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Quite honestly, it is all but impossible to connect a portable generator to a premises wiring system in a fully code approved manner. This has to do with the rules for bonding, grounding and disconnecting means. The best method is with a switch that interrupts ALL conductors, grounded and ungrounded thereby making the generator a "separately derived source" apart from the utility.

Keep in mind that the only "approved" (by a NRTL) interlock device is one that (a) cannot be defeated by removing the panel cover, and (b) one that has been submitted to a NRTL along with the specific panelboard for testing and approval. These approved interlocks are mostly made by the manufacturer of the specific panel. Most aftermarket interlocks are NOT "approved" although they may state that they are designed and constructed in accordance with NEC and UL specifications. Some jurisdictions do not allow third-party interlocks that do not have a NRTL approval. Also note that any circuit breaker that is "back fed" MUST have a means of securing it in the panel other than just the cover plate.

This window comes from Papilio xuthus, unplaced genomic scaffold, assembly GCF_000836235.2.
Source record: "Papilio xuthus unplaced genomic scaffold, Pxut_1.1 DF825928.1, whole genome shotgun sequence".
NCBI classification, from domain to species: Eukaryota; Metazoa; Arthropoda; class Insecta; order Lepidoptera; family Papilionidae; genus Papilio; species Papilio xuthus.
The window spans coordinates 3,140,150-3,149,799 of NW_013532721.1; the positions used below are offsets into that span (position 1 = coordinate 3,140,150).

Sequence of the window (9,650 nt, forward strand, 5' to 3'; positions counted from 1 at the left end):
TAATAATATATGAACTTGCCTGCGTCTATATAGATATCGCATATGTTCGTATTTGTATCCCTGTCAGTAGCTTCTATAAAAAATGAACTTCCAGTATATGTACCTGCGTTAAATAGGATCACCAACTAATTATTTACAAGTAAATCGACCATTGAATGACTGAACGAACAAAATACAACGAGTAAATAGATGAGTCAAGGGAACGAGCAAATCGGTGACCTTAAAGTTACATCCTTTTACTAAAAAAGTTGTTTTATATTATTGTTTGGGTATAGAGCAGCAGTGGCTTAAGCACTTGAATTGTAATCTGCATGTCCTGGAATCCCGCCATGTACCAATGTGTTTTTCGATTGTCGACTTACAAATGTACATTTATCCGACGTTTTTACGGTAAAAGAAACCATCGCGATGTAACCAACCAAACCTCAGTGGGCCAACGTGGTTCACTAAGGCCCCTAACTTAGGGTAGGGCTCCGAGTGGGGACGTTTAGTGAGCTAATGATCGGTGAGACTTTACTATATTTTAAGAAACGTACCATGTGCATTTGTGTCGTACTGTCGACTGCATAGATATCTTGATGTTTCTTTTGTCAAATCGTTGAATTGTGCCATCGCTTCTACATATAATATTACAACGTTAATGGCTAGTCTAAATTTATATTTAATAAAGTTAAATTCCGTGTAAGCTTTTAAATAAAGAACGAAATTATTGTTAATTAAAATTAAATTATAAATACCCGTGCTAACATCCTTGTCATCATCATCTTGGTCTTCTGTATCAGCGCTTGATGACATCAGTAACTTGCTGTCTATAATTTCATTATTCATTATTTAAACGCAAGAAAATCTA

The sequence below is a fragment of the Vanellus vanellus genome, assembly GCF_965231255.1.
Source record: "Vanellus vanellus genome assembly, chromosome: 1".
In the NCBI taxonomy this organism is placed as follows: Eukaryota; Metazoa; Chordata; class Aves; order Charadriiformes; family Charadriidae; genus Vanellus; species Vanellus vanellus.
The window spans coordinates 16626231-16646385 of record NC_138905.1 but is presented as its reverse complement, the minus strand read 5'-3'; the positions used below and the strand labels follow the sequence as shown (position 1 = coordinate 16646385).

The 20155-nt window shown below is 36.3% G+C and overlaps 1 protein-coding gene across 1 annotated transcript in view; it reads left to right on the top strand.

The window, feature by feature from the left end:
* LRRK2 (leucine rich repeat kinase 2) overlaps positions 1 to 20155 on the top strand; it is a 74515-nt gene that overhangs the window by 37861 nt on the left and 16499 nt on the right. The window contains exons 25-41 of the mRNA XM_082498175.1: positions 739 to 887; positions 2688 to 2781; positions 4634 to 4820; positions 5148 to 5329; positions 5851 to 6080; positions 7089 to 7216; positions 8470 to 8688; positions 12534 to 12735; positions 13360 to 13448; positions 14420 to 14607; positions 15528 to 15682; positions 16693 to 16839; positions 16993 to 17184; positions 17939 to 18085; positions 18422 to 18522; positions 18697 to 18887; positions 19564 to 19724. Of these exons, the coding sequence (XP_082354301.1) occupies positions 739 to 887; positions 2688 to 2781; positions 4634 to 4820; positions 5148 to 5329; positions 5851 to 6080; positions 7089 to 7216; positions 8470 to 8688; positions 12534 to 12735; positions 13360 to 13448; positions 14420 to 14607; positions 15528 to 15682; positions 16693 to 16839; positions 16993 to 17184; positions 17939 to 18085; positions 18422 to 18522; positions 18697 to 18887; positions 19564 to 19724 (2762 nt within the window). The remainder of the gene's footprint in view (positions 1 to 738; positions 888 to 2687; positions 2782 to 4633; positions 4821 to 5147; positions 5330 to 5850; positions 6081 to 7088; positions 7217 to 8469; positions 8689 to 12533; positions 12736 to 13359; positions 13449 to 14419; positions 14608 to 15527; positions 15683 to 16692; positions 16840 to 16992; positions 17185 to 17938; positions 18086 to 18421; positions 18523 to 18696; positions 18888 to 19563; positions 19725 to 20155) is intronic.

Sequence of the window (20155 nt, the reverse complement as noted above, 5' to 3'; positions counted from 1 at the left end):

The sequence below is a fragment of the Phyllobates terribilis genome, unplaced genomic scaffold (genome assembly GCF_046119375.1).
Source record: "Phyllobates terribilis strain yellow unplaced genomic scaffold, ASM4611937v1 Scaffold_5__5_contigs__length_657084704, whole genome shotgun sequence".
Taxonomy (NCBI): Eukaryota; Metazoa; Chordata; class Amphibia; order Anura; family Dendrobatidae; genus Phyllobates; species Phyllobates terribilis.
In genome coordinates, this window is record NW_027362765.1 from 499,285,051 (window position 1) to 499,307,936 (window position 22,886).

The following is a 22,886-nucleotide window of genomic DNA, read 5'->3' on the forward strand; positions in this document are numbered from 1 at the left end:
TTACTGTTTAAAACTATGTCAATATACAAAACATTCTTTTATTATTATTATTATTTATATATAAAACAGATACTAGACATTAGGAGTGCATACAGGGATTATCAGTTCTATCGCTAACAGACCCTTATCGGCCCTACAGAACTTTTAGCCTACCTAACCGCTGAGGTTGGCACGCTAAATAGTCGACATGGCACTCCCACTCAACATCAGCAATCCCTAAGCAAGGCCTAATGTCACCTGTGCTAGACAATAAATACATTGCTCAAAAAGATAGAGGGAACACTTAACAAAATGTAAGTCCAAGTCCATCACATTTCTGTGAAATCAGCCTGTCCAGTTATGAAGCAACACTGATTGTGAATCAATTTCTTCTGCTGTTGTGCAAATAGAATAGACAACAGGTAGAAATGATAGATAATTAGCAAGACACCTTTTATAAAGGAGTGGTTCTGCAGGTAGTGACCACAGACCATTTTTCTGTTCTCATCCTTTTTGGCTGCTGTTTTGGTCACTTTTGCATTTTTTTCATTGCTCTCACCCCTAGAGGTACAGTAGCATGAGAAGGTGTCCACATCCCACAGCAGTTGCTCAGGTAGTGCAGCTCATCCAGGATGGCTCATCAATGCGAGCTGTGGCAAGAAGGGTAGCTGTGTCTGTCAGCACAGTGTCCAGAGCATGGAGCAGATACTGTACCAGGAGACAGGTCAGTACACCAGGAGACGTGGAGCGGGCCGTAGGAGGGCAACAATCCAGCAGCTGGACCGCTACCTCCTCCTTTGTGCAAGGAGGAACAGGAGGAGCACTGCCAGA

In my opinion interlocks are a poor method for selecting the power source. First and foremost is that they do not switch the neutral conductor. Second is that they have greater potential of overloading the generator. My own living with a small generator used only during power outages has proven to me that MOST people do not need the "flexibility" of being able to energize each and every circuit (not all at once) in their homes. There is also the problem of knowing when the utility power has been restored, something that is easy if you can leave the main circuit breaker closed and a lamp on a non-generator-energized circuit in the on position.